Crash Course to Positional Play: Part 1 of 4
As some of you may know, I have recently written an article for These Football Times on one of my footballing heroes, Juan Manuel Lillo. For me, he is one of the most inspirational and innovative characters in modern football. He is not only considered one of the founding fathers of positional play, but he founded it in a way which went against the current of football at that time.
During the process of writing my Lillo homage, I exhaustively researched his ideas through interviews, articles, and essays, to better understand the man that has been so influential to how football is played today. Naturally, in my research I came across countless concepts regarding positional play. This led me down the rabbit hole of the ambiguity that is ‘Juego de Posicion’.
During my time in Spain, I have studied and worked with some brilliant coaches who are proponents of positional play. However, through all the chats about matches, training sessions, theory classes, etc, I have never organized my findings into a structured article like the one which I am about to write. I have books, powerpoints, articles, and notebooks full of separate ideas and concepts on the subject from many sources (in Spanish), and I felt that it would be beneficial if I created a place which contained some of the basic ideas on the subject in an easy to follow manner. This was the origin of this project.
Over the next couple of weeks, I will be releasing an introductory series on positional play where I will cover the basic concepts necessary to embark on this playing style.
Along with Lillo, another sire of positional play is Paco Seirul•lo. Although his playing background doesn’t include football, he is accredited for F.C. Barcelona’s methodology which is heavily based on positional play. Initially, the methodology was created for Barça’s Handball team in the 80’s and 90’s but with the arrival of creative minds like Johan Cruyff, it was transferred and successfully applied to football.
Seirul•lo, Lillo, and many other footballing pioneers agree that football is a complex process which cannot be separated into distinct parts (attack, defense, etc). In the words of Seirul•lo, “the game is a continuum of complexity”. Oscar Cano Moreno describes it in the following way, “when training, coaches must recognize the inherent complexity of the game as a means to adapt to the necessary context.” In this way, going forward we must embrace the complexity of football and avoid separating it, for there are no isolated moments, only the game itself.
Within the subtleties of positional play, we can divide this style into three objectives which need to be met in order to achieve success. In each of the upcoming parts of this positional play series, one of the objectives will be discussed comprehensively. Today’s article will briefly introduce each of the objectives.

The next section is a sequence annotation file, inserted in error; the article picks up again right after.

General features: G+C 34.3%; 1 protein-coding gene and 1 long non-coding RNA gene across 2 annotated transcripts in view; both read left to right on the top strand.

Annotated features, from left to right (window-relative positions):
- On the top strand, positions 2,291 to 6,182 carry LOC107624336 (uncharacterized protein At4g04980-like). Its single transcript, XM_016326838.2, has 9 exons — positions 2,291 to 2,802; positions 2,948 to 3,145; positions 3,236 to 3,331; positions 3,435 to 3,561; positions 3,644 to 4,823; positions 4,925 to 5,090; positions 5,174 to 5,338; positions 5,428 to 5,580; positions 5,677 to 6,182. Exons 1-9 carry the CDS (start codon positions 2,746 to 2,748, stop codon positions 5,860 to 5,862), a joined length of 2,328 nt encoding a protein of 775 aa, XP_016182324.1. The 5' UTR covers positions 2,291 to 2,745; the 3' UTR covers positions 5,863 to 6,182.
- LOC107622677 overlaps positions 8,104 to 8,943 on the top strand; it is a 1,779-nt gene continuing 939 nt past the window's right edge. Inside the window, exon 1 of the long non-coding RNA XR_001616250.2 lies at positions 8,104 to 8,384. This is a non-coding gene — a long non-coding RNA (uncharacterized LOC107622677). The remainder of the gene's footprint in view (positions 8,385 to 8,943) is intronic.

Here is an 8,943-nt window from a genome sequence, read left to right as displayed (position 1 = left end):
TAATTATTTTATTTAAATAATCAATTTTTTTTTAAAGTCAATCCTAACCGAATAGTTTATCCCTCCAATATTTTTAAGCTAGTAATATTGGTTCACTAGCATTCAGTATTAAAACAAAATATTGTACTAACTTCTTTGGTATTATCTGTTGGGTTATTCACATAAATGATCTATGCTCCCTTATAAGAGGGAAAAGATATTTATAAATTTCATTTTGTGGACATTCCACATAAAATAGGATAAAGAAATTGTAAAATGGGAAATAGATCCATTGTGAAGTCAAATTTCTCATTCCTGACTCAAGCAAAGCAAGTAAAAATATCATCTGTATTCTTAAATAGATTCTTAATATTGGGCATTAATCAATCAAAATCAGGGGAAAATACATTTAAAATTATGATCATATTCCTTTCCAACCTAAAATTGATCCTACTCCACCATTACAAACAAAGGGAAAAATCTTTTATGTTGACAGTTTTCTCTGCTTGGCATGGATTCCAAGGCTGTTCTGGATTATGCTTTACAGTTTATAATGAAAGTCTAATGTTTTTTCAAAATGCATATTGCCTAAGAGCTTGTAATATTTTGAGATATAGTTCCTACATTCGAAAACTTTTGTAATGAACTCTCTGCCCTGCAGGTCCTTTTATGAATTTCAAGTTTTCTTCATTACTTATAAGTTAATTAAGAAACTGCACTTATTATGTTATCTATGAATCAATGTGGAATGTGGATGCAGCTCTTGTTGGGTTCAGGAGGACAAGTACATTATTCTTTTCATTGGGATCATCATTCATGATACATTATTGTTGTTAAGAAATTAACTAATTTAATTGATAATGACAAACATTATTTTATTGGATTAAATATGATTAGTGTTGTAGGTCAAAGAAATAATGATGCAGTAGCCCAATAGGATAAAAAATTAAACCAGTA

This is the basis of positional play. It’s the foundation upon which the implementation of this style is built on. It’s essentially where the name comes from. Pep Guardiola, positional play’s most popular spokesperson, said, “One must occupy the right positions, and the positions depend on where the ball is located.” He’s referring to the spaces where his players must be at any given time, and as he has mentioned, it’s based on the movement of the ball. It’s not a fixed formation as many believe. Many coaches presume that because they are replicating Barça’s 4-3-3 or Sampaoli’s 3-5-2, they are using positional play. This is a common misconception and one that we will fully dive into to begin to understand how the shape and formation of a team is both the cause and effect of its players’ characteristics.
‘Rondos’ are a staple of positional play. We have all seen the videos of Guardiola’s team producing football magic as they whip passes around a circle keeping it away from an unfortunate duo stuck in the middle of the playing area. However, do we actually know what is happening in terms of positional play? Football is played with one ball, yet there are 22 players on a pitch. That being said, 21 of those players have some kind of relationship with the player on the ball, whether it is an adjacent or distant teammate, or a direct or indirect defender. When training it’s important to know the roles and responsibilities of each player, along with what each player provides the team’s tactics. As Cano Moreno states, “we become free as we collectivize ourselves.”
This objective is where we see the fruit of our labor. At this point in the process, the players must have mastered the first two objectives otherwise these numerical, positional, or qualitative superiorities will not appear. Not only does the apparition of these advantages need to be worked on but so does the awareness to identify them, and ultimately use them to approximate the team to scoring a goal.
This is just a basic introduction to the three main objectives which I will be covering over the next couple of weeks. I look forward to embarking on this journey into the beginnings of positional play. I welcome you to interact with me along the way via Twitter (@ijasport), email (firstname.lastname@example.org), or Facebook (It’s Just a Sport).